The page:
• Develop analytical skills - don't just report the events, think about what they mean
  • Practice internet research skills
  • Form opinions on controversial issues after hearing both sides
  • Learn more about what to do about social justice issues, such as creating PSAs or getting socially involved

Layout/Format Ideas

Current event storyboards can be made using any of the layouts and with any number of cells. A single cell in the 16x9 layout is sufficient for a brief overview, but if the event is complex, multiple cells in a different configuration may be more appropriate. Take a look at my suggestions below!

Layout Image Current Event Activities
Traditional Storyboard
Storyboard Template: Traditional Storyboard Layout
  • Narrative of the event
  • Slides for a PPT presentation
  • Background information on a large issue
16x9 Layout
16x9 storyboard template for film, movies and commercials
  • Play-by-play of the event
  • Comic adaptation
  • Large single cell for general overview
Spider Map
Spider Map - spider diagram - mind map template
  • Causes or contributing factors of an event
  • Consequences
  • People involved in an event
Timeline Layout - Timeline maker graphic organizer
  • Timeline of the event itself
  • Timeline showing leading causes of the event
  • Timeline showing consequences
Grid Layout - Compare and Contrast graphic organizer
  • Concept explanations
  • Background of persons involved
  • Comparison of two (or more) sides of an issue
T-Chart Layout -Compare and contrast - cause and effect graphic organizer
  • Before and after
  • Comparisons
  • Pros and Cons
Frayer Model
Frayer Model template - Classic Graphic Organizer storyboard
  • New vocabulary or terminology
  • Same uses as the spider map, but limited to exactly four
  • Biography of a single person or group involved

Related Activities

How to Teach Current Events Research and Analysis


Introduction to Current Events

Introduce the concept of current events and explain their importance in understanding the world. Discuss the relevance of staying informed about local, national, and global issues.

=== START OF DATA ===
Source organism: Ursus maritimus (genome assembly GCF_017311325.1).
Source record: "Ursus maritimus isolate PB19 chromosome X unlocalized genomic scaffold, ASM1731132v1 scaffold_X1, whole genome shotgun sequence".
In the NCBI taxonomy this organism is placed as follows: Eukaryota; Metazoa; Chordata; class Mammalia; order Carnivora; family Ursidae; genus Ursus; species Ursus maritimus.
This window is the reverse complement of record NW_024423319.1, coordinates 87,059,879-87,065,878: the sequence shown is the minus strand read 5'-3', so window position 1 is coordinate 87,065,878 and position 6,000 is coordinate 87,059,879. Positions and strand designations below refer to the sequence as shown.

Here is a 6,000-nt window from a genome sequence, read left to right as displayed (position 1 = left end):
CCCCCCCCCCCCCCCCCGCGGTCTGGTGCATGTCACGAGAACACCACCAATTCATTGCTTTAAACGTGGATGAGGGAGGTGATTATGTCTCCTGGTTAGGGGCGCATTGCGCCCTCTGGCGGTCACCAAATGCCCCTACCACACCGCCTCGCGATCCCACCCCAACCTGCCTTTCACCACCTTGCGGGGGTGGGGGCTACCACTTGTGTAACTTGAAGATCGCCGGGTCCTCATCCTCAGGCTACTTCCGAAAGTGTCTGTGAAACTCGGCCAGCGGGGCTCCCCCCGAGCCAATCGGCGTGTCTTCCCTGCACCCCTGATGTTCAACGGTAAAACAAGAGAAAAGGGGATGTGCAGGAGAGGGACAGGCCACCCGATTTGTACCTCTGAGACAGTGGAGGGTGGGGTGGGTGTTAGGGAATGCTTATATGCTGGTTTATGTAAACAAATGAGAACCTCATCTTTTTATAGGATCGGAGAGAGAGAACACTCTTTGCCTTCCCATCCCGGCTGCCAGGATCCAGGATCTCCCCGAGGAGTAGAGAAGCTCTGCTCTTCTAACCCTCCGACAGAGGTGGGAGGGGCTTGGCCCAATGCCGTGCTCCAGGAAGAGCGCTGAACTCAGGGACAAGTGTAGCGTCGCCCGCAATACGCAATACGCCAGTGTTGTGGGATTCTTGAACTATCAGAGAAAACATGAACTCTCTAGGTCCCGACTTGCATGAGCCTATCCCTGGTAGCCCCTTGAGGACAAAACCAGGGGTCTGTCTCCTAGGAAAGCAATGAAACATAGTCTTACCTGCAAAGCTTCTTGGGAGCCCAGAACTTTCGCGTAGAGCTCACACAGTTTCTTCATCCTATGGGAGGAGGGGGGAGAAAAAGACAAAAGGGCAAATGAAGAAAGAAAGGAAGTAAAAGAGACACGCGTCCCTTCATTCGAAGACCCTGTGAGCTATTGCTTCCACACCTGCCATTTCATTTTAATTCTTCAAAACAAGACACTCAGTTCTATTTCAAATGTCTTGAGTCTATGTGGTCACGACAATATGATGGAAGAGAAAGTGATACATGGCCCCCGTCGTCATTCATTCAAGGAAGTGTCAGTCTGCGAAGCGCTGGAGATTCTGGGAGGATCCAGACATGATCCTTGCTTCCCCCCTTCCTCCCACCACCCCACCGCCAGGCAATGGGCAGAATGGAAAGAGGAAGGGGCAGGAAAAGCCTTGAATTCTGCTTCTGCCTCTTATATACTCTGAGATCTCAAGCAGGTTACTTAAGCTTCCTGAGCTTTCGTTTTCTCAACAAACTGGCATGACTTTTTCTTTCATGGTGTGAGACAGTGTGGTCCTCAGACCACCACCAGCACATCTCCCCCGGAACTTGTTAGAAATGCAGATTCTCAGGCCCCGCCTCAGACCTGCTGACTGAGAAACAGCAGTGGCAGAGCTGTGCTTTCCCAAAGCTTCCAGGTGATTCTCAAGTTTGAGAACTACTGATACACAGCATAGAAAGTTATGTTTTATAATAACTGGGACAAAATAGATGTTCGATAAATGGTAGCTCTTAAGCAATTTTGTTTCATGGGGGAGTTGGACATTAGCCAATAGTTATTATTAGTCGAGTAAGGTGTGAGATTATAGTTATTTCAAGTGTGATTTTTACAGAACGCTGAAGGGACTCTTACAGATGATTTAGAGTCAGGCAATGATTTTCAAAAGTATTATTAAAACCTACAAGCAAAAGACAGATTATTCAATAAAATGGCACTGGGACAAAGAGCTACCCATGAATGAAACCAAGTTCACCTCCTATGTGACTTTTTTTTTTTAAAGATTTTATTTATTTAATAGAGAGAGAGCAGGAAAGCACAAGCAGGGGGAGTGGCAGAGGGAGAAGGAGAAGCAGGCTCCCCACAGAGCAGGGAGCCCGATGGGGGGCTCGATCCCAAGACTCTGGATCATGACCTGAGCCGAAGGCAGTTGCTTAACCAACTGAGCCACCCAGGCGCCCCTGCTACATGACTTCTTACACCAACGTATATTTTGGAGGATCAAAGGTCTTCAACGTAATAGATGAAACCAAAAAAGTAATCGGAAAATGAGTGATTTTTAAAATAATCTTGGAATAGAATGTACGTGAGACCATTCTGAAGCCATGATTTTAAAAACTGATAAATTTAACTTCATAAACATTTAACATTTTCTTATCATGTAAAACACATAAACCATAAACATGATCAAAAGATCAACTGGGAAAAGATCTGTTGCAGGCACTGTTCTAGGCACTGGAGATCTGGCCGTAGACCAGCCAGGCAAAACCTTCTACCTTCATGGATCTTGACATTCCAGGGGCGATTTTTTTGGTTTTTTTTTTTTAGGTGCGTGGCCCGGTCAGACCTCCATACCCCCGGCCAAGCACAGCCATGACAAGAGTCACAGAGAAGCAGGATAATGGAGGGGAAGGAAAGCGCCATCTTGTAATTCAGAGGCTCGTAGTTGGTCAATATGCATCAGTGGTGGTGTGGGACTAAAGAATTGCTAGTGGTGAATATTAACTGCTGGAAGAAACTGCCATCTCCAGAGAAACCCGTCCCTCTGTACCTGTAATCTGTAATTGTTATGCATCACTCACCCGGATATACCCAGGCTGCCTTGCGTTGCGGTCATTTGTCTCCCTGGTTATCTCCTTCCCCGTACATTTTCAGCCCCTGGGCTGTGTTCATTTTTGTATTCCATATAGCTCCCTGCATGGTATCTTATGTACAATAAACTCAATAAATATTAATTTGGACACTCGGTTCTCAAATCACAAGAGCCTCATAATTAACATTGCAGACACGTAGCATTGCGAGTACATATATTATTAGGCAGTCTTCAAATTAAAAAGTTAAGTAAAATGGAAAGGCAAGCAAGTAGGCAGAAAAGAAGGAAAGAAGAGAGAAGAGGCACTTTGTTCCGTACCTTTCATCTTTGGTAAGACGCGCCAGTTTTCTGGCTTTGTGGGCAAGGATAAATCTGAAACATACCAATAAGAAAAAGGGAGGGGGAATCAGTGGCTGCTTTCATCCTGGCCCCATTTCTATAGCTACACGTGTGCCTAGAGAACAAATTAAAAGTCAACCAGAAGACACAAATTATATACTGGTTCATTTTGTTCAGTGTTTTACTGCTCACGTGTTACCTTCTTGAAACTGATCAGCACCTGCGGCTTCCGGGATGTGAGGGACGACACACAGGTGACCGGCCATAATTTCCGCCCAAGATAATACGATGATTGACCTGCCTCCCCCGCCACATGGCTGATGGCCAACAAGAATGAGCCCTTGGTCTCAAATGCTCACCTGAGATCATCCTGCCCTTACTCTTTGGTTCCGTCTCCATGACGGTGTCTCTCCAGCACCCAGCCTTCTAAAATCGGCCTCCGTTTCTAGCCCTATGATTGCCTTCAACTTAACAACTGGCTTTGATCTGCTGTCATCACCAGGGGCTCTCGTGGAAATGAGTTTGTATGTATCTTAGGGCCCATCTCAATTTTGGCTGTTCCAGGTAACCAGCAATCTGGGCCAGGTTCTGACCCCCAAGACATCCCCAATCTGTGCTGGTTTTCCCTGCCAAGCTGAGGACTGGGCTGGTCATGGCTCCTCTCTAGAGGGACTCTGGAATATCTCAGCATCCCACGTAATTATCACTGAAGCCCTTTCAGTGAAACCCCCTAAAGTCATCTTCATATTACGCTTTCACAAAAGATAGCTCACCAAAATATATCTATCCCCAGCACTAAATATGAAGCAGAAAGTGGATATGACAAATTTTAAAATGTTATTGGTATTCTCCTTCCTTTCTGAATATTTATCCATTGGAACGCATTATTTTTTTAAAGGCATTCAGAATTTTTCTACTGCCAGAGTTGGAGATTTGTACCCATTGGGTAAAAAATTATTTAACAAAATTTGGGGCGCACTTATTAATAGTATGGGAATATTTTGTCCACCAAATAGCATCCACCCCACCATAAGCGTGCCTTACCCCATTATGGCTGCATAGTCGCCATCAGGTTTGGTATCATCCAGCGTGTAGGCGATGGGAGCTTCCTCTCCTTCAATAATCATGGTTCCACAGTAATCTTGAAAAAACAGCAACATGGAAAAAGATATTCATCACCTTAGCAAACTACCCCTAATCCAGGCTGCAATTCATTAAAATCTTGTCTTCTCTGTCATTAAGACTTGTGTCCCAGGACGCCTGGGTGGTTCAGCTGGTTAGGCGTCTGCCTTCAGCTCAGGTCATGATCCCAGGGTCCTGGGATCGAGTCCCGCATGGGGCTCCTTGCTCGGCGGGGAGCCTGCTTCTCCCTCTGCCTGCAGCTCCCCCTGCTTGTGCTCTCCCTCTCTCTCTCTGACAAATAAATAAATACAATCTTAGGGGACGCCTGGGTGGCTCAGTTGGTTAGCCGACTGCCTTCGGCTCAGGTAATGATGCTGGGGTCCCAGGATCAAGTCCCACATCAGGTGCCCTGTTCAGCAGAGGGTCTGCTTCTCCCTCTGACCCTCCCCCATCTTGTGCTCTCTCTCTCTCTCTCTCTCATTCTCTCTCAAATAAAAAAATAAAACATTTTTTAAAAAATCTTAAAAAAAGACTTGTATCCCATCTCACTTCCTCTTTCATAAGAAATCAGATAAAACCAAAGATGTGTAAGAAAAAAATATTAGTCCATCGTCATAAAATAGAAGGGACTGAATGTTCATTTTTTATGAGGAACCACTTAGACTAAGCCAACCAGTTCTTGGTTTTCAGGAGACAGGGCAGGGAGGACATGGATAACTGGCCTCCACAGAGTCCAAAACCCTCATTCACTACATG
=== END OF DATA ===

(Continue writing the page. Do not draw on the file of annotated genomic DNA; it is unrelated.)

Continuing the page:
Research Skills

Teach students essential research skills, such as identifying reliable news sources, fact-checking, and evaluating credibility. Demonstrate how to navigate news websites, use search engines effectively, and utilize advanced search techniques.


Selecting Topics

Guide students in selecting current events topics that align with their interests or have global significance. Provide a list of suggested topics or encourage students to identify their own based on their research.


Analyzing News Articles

Teach students how to analyze news articles for key information, bias, credibility, and accuracy. Introduce them to strategies for identifying different perspectives, understanding author biases, and critically evaluating the content.


Interpreting Data and Multimedia Sources

Expand students' understanding of current events by incorporating data visualizations, infographics, videos, and multimedia sources. Guide students in interpreting and analyzing data, charts, graphs, and multimedia elements related to the selected current events.


Discussion and Presentation

Facilitate class discussions where students can share their research findings, insights, and opinions on the selected current events. Encourage students to present their analysis, supporting evidence, and different perspectives to foster critical thinking and respectful dialogue.


Optional Step: Taking Action

Provide opportunities for students to take action based on their research, such as writing letters to elected officials, organizing community events, or creating awareness campaigns.

Frequently Asked Questions about Teaching Current Events for Students

Why is it important to incorporate current events into lessons?

Incorporating current events into lessons can help students develop critical thinking skills, deepen their understanding of the subject matter, and encourage them to stay engaged in the learning process. It also helps students connect what they are learning in the classroom to the real world, and helps them see the relevance of what they are learning. By discussing current events, teachers can also foster a sense of global citizenship and help students understand their place in a larger community.

How can I incorporate current events into subjects that aren't traditionally associated with them?

You can incorporate current events into subjects that aren't traditionally associated with them by finding news articles that relate to the subject matter. For example, if you're teaching a math class, you can use data from the current election to teach statistics. If you're teaching a language arts class, you can have students analyze a speech from a political leader or a news article about a literary controversy.

How can I ensure that current events don't become a distraction from the curriculum?

To ensure that current events don't become a distraction from the curriculum, it's important to tie them back to the subject matter you're teaching. You can do this by creating worksheets that require students to analyze the article in relation to what they're learning. You can also have class discussions that connect current events to the curriculum. It's also important to limit the amount of time spent on current events to ensure that they don't take away from other important aspects of the curriculum.

How do I create worksheets that incorporate current events?

To create worksheets that incorporate current events, you can start by finding a news article that is relevant to your subject matter. Then, create questions that require students to analyze and think critically about the article. For example, you can ask students to summarize the article, identify key points, and discuss how it relates to what they are learning. You can also have students write an essay or complete a project based on the article.